CLINTON — “We need to be physically close to our customers,” says Gregory Peter Evans, the president and CEO of the Indium Corporation, headquartered in Clinton. “Our business is highly competitive, and it’s critical that we have short lead times.”
Indium supplies materials to the global electronics-assembly, semiconductor-fabrication and packaging, solar-photovoltaic, thin-film, and thermal-management industries. Its products include lead-free solders; fluxes; preforms; sputtering targets (coat a solid surface with metal atoms); indium, Registered tradegallium, and germanium compounds; and NanoFoil, a patented product that delivers heat energy for advanced-joining applications. To meet its customers’ demands, the company has 11 manufacturing locations worldwide, including facilities in the U.S, Europe, and Asia.
“We are a technology company serving a technology industry,” Evans says. “The demand from our customers and the pressure of our competitors is relentless … We need to listen carefully to our customers for clues as to where the technological roadmap leads in order to remain ahead of the development curve.”
Indium must be listening to its customers because its sales have grown steadily. A decade ago, The Business Journal estimated the company’s annual revenue at about $100 million. Today, we estimate that the company generates about $225 million. Even during the economic turmoil of the past five years, total employment has grown from 530 to 617, a 16.4 percent increase. During the same period, employment in Central New York has increased from 350 to 378.
Of the 11 facilities, five are in the U.S.: two in Utica, one in Clinton, one in Rome, and one in Chicago. Indium opened its first Asian factory in Singapore in 1995. Other plants are located in China, South Korea, and the U.K. The U.S. facilities combined equal about 300,000 square feet with another 85,000 square feet located overseas. The property is both owned and leased.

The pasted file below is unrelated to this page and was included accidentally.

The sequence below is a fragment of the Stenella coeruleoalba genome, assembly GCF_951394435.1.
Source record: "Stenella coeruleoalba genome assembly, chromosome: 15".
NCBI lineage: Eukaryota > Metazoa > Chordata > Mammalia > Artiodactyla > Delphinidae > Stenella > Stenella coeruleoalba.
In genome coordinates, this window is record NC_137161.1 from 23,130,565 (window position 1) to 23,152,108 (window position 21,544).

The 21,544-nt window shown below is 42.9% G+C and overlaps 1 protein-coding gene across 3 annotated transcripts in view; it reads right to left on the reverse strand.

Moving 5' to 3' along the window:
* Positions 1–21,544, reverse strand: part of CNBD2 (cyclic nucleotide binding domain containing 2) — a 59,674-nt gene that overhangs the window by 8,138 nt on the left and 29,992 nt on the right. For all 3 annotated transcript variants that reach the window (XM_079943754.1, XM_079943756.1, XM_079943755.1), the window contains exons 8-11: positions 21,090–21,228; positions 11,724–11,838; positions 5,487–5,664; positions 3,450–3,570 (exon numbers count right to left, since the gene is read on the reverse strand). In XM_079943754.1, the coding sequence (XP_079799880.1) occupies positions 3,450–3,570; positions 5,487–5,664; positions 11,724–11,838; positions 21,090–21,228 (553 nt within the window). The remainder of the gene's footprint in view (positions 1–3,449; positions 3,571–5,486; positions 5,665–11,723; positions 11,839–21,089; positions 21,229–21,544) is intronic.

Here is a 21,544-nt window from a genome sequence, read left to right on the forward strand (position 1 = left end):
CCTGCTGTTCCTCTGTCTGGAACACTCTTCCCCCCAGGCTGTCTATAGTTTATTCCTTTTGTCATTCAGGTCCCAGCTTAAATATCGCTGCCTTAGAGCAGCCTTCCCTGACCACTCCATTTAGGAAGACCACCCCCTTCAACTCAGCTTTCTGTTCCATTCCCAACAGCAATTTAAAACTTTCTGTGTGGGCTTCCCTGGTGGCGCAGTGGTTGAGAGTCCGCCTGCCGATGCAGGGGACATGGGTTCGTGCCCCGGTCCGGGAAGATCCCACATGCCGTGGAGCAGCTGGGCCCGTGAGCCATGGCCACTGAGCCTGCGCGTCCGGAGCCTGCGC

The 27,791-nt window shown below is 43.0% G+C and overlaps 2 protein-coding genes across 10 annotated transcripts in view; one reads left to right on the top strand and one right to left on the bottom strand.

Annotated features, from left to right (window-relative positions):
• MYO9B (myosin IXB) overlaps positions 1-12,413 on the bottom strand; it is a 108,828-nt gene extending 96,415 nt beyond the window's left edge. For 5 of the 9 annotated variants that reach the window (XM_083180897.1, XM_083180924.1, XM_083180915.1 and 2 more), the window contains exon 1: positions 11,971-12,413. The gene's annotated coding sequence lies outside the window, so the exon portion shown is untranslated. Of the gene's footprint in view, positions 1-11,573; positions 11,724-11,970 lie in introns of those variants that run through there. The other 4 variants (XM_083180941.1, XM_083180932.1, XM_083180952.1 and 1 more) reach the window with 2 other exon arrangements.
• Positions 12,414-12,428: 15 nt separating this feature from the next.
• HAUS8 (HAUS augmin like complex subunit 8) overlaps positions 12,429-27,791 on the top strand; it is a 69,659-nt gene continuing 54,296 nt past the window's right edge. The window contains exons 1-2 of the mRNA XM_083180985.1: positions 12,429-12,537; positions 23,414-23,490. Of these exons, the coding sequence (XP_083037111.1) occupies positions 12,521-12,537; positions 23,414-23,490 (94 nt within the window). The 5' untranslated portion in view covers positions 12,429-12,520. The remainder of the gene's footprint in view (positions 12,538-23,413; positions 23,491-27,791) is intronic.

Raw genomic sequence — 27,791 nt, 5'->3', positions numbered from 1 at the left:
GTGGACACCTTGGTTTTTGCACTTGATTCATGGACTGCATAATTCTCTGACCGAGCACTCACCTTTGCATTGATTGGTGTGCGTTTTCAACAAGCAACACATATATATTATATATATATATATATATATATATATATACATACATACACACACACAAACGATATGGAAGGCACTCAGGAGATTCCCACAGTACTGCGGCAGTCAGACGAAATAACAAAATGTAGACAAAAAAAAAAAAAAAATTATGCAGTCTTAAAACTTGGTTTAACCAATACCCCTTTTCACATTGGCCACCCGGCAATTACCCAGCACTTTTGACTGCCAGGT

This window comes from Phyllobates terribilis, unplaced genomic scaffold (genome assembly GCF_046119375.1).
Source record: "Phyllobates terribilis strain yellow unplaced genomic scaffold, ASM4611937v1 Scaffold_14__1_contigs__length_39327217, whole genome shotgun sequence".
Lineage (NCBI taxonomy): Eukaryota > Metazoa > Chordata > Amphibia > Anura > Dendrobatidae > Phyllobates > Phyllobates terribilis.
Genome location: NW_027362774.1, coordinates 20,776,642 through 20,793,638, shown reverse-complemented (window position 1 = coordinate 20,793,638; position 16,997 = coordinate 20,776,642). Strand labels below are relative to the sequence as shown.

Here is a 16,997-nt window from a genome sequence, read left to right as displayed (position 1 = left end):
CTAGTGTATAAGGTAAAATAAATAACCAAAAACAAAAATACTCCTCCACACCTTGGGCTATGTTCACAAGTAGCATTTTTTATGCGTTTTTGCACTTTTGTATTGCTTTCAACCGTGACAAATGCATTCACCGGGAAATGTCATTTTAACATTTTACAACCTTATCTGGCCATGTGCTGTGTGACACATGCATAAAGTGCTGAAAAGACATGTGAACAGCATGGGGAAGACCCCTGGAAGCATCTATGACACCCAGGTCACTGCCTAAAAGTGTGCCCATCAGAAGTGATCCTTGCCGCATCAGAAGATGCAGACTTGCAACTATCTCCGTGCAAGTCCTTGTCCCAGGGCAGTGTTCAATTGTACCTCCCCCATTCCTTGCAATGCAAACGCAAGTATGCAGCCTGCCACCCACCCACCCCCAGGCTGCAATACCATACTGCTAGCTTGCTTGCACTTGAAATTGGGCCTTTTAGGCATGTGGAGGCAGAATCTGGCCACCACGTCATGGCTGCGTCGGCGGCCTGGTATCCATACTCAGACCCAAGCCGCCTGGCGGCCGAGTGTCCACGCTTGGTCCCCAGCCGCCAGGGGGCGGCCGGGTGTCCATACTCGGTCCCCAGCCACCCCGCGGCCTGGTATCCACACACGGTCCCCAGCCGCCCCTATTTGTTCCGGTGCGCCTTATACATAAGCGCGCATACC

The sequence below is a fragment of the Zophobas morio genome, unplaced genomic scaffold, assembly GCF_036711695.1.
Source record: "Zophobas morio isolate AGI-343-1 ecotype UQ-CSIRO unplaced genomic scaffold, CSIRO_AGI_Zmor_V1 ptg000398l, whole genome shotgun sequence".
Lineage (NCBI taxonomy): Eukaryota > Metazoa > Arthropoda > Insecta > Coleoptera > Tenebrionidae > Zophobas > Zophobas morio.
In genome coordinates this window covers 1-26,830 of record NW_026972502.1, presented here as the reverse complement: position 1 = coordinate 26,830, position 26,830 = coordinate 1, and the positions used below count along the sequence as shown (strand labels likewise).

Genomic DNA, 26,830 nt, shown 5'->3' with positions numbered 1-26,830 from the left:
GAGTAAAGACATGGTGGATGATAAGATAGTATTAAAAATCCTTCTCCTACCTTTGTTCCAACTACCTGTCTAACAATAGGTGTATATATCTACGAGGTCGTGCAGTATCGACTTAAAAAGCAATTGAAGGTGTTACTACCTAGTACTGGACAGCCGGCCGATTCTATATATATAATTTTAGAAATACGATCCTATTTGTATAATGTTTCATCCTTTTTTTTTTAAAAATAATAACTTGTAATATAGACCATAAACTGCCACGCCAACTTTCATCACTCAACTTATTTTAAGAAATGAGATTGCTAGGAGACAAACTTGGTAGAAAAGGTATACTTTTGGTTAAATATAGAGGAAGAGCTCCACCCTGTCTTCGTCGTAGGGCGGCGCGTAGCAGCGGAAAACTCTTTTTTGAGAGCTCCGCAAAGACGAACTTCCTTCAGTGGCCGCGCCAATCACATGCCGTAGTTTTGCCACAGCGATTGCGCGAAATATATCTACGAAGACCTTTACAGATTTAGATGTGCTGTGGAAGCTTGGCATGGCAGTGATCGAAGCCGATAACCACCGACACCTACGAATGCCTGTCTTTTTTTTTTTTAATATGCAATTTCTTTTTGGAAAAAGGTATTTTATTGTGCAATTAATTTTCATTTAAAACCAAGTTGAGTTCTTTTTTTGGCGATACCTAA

“Research & development is critical to the success of our company,” says Richard (Rick) Short, the director of marketing communications. “We have 30 employees assigned to R&D with at least 50 people in the company who hold advanced degrees in STEM (science, technology, engineering, math) … But we’re more than [a group of] lab coats … We integrate our research people into teams dealing with process, equipment, and materials within a particular market, such as semi-conductors … They are part of the manufacturing operation.” Indium holds more than 50 patents.
Short notes that Indium has no fixed formula for investing in R&D. “We use our customers’ needs and competitors’ [actions] as benchmarks. Evans adds that “… we invest [in R&D] based on opportunities developed by our marketing, sales, and tech team. As opportunities increase, so does our R&D.”
“Indium’s growth has been largely organic,” says Evans. “Our acquisitions have been to purchase product lines that expand or complement our operations. [The company] is not highly acquisitive, preferring to be a strategic buyer. We are convinced that we are better off growing organically.” Indium’s sales growth has come mostly from overseas. “We easily export two-thirds of our products … That’s where the customers and growth are today.”
Recruiting at the executive level can be a challenge at Indium. “We need people with particular skills, who work well with a team and fit into the company culture,” says Evans.
“New hires must be ready to relocate their families to a rural setting and be prepared to travel,” adds Short. “The company culture embraces living with constant change and having a natural curiosity. Uncertainty [at Indium] is a way of life. We need people who can thrive in a changing environment. We have [sometimes] even hired our customers [because they have this attribute]. Our best success comes with hiring candidates from the area or who want to move back to the area. We are also successful with those who grew up in an area similar to the Mohawk Valley.”